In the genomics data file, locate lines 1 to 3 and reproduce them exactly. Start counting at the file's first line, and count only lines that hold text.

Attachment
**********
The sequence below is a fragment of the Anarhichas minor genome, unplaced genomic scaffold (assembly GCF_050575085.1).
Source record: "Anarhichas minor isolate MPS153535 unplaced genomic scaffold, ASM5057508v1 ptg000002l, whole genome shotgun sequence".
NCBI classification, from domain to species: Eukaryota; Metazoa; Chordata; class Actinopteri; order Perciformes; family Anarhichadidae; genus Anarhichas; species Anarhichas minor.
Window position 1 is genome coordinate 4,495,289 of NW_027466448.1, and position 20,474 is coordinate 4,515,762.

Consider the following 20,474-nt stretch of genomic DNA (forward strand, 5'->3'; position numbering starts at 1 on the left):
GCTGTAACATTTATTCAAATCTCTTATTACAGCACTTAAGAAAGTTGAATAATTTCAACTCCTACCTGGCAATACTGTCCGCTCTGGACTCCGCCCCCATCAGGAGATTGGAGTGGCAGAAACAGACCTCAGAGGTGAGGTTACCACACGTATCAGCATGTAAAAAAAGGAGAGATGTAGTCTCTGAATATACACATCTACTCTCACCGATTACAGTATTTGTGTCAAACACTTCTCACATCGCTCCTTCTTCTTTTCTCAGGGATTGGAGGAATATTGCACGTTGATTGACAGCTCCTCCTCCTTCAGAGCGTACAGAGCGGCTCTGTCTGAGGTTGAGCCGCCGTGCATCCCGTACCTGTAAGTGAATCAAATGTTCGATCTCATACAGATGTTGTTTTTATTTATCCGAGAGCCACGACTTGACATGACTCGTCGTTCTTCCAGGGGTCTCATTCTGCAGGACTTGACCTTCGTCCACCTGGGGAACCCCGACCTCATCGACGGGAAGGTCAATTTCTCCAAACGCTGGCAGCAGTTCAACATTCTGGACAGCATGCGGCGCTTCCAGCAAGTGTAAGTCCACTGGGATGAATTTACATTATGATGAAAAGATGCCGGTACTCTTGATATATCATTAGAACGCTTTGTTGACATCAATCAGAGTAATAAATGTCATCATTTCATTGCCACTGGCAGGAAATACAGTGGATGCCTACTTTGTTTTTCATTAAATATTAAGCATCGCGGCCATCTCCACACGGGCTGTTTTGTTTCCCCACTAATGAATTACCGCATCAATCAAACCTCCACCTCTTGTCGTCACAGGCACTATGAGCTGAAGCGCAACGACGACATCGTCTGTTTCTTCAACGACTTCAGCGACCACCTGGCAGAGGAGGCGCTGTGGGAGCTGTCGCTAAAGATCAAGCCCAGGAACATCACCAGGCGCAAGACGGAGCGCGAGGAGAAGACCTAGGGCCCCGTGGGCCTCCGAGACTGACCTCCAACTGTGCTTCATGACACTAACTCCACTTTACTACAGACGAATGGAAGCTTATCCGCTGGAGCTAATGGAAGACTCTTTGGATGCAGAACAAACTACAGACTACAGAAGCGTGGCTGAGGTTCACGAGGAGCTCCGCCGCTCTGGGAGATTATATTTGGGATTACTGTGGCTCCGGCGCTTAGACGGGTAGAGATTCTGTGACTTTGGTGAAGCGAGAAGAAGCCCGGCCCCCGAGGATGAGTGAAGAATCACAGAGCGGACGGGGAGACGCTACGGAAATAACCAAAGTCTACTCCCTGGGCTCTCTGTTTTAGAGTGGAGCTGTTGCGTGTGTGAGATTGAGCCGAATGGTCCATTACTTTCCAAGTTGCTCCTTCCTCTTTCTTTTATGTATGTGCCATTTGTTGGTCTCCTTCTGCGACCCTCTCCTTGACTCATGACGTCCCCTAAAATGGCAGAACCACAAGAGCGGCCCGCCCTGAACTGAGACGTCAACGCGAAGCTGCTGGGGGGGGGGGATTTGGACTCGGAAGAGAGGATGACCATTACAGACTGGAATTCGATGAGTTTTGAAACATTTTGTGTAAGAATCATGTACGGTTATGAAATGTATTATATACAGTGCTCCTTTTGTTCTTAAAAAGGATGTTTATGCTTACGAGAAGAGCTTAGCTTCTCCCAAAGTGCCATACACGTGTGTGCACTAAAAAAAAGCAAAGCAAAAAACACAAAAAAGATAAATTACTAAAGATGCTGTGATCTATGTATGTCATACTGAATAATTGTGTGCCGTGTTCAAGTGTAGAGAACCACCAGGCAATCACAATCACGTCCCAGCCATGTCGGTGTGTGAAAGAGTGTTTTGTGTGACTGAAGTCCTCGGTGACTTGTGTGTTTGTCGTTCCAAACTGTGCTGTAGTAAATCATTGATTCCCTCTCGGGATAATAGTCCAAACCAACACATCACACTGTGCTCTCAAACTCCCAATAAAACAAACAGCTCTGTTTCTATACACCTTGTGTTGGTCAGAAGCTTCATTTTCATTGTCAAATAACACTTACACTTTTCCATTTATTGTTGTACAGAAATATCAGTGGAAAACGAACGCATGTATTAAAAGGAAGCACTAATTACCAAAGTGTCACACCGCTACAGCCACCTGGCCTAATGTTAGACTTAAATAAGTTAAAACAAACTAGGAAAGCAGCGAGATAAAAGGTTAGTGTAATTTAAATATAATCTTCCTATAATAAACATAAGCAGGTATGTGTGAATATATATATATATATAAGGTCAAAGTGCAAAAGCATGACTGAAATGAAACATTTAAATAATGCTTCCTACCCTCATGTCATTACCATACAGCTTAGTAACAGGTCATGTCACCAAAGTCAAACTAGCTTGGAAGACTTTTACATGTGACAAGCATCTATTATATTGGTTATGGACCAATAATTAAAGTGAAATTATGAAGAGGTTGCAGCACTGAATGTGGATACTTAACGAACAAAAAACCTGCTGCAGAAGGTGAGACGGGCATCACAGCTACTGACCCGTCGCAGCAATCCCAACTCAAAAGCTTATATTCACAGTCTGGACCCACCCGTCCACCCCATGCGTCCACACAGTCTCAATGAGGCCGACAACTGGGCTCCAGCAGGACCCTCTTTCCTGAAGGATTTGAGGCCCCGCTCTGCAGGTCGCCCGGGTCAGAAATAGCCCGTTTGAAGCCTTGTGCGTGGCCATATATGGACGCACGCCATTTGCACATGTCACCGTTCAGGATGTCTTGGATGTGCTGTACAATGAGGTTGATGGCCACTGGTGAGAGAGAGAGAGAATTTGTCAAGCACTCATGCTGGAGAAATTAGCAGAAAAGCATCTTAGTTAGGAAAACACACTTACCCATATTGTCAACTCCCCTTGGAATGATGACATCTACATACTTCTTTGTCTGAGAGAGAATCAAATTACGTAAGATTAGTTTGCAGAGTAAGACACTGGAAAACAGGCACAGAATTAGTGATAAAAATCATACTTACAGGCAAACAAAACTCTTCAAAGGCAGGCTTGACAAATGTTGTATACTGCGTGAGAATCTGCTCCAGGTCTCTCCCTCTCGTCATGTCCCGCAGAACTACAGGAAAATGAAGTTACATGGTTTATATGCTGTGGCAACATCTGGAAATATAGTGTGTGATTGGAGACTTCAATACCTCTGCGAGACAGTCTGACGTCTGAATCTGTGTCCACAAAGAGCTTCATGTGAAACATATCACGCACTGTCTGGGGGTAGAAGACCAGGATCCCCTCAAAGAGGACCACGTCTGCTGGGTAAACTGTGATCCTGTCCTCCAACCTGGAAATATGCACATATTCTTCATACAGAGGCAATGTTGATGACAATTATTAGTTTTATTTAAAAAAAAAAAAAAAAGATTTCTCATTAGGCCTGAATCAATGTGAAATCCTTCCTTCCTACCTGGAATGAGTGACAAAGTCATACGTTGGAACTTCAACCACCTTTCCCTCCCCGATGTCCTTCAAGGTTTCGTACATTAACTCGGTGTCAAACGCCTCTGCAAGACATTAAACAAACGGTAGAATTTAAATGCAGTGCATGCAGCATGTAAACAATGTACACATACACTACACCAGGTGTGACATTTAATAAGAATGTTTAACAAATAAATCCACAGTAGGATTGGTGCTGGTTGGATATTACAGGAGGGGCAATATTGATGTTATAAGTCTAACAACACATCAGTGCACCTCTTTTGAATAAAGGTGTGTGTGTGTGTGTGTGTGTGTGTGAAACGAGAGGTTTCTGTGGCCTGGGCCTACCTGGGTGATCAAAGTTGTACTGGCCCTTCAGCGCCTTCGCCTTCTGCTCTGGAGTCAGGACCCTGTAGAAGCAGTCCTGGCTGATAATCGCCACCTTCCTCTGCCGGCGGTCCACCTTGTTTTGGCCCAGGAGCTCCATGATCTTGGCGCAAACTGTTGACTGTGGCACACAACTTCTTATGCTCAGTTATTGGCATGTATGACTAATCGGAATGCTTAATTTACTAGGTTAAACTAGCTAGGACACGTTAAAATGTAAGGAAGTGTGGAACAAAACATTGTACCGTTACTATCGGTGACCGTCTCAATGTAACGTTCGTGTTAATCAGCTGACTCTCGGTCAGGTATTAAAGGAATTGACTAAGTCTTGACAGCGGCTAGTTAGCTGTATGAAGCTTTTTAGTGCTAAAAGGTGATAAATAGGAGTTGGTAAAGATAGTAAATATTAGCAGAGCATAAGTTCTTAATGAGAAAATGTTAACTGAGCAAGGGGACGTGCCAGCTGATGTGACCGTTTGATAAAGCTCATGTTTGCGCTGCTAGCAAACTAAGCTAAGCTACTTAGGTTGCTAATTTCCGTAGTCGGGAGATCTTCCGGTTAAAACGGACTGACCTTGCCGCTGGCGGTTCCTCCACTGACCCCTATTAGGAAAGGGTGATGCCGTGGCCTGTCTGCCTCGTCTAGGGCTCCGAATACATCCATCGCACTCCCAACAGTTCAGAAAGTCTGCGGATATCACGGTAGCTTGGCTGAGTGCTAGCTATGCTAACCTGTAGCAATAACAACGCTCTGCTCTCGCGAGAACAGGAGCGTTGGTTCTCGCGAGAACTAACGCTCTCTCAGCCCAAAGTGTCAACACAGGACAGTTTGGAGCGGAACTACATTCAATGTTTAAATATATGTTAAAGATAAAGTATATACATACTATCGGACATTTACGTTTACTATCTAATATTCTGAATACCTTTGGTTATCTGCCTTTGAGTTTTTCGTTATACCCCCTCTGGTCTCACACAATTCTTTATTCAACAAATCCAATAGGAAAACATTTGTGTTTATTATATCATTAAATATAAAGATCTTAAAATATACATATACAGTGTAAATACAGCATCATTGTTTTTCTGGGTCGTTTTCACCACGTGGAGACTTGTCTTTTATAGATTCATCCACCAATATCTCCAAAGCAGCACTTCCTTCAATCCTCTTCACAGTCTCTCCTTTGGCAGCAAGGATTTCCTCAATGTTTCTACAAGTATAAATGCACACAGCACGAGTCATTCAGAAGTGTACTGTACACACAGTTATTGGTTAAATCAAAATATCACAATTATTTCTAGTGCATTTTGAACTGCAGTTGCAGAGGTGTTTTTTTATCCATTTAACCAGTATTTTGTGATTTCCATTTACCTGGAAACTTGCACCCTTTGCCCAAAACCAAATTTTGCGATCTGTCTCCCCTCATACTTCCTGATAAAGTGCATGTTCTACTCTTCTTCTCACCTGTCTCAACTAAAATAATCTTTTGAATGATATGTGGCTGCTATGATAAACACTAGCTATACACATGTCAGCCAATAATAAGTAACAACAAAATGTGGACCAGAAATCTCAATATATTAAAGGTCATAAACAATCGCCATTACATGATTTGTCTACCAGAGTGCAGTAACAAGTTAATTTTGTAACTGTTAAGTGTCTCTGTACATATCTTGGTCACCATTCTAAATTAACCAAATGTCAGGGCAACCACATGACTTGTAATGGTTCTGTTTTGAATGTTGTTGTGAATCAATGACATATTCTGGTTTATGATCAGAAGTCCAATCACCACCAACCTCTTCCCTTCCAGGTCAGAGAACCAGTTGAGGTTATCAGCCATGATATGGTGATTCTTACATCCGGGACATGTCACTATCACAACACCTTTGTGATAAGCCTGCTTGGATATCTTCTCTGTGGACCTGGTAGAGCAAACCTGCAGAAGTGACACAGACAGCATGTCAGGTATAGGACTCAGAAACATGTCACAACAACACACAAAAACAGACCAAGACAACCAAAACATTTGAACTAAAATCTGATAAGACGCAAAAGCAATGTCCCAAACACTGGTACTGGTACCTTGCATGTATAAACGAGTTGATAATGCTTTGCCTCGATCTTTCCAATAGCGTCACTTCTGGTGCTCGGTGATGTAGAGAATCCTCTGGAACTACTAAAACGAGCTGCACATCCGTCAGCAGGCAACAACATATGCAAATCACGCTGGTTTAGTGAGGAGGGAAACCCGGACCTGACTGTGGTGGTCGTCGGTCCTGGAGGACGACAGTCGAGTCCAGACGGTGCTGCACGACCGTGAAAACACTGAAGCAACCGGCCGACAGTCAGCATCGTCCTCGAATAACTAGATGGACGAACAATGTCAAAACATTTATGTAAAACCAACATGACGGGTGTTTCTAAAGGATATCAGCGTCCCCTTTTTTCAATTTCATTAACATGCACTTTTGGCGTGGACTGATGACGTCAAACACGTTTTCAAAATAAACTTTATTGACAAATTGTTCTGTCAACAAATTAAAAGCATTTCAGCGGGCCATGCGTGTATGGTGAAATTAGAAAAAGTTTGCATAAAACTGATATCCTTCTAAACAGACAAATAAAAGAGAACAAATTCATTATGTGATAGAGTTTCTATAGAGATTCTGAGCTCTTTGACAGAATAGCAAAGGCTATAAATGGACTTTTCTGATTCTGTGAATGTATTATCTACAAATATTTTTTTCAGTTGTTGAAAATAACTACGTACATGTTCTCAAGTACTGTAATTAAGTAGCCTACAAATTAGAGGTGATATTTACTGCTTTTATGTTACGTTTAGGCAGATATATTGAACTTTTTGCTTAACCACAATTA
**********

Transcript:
The sequence below is a fragment of the Anarhichas minor genome, unplaced genomic scaffold (assembly GCF_050575085.1).
Source record: "Anarhichas minor isolate MPS153535 unplaced genomic scaffold, ASM5057508v1 ptg000002l, whole genome shotgun sequence".
NCBI classification, from domain to species: Eukaryota; Metazoa; Chordata; class Actinopteri; order Perciformes; family Anarhichadidae; genus Anarhichas; species Anarhichas minor.